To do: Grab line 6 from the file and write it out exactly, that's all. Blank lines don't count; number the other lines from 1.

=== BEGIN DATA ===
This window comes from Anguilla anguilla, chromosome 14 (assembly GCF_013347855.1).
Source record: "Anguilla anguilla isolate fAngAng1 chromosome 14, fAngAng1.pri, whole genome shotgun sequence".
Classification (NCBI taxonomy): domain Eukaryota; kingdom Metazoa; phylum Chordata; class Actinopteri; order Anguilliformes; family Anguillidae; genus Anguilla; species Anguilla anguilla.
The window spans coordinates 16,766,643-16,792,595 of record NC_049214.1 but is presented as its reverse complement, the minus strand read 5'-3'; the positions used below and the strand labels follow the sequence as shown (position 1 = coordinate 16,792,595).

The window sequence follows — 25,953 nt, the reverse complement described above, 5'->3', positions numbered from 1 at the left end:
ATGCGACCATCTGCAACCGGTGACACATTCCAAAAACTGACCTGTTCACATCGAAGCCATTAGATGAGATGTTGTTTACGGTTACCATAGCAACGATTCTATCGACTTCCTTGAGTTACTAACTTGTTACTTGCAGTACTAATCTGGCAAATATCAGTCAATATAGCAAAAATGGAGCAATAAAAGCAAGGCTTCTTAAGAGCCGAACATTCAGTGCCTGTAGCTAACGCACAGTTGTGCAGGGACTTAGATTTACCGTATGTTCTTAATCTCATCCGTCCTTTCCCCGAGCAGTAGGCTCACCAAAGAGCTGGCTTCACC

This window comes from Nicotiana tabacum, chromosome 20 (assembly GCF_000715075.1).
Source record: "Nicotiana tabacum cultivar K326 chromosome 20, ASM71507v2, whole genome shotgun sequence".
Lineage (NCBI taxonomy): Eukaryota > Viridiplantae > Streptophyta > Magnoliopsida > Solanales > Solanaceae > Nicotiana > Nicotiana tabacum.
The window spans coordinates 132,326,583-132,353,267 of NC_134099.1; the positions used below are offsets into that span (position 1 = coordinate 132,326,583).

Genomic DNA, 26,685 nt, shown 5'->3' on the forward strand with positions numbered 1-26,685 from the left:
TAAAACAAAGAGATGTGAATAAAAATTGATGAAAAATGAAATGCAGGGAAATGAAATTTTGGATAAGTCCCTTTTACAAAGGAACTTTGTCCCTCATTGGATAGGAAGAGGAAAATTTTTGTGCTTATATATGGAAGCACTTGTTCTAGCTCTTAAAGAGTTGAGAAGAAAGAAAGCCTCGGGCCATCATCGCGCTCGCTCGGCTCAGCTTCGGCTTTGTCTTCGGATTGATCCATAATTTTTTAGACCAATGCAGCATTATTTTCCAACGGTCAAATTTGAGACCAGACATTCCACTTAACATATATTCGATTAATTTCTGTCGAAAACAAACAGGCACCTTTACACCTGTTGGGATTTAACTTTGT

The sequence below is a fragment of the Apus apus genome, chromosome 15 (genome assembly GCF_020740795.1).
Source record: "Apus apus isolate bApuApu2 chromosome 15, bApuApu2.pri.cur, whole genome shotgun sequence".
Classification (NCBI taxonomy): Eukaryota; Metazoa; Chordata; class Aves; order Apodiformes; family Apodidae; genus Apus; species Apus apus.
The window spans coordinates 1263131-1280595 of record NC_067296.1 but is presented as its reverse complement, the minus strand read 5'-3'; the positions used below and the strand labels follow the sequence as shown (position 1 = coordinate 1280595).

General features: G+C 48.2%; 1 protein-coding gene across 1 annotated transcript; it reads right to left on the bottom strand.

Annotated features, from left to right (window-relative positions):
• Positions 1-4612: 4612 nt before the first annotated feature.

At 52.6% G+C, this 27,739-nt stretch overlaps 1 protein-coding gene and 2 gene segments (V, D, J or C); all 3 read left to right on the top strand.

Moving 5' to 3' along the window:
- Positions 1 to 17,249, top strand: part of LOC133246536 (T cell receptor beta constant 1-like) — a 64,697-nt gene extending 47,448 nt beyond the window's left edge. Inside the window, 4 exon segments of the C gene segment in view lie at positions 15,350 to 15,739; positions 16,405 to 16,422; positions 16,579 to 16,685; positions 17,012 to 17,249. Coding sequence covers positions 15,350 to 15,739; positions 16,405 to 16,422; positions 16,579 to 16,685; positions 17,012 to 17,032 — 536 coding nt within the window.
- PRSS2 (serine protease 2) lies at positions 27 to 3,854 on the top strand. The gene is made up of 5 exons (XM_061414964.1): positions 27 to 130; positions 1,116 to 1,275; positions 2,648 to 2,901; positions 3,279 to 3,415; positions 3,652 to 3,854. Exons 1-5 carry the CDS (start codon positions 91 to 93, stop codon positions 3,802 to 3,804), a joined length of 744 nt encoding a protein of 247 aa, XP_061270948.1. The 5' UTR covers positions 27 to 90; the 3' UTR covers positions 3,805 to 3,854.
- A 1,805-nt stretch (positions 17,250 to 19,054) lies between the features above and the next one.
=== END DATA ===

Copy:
ATGCGACCATCTGCAACCGGTGACACATTCCAAAAACTGACCTGTTCACATCGAAGCCATTAGATGAGATGTTGTTTACGGTTACCATAGCAACGATTCTATCGACTTCCTTGAGTTACTAACTTGTTACTTGCAGTACTAATCTGGCAAATATCAGTCAATATAGCAAAAATGGAGCAATAAAAGCAAGGCTTCTTAAGAGCCGAACATTCAGTGCCTGTAGCTAACGCACAGTTGTGCAGGGACTTAGATTTACCGTATGTTCTTAATCTCATCCGTCCTTTCCCCGAGCAGTAGGCTCACCAAAGAGCTGGCTTCACC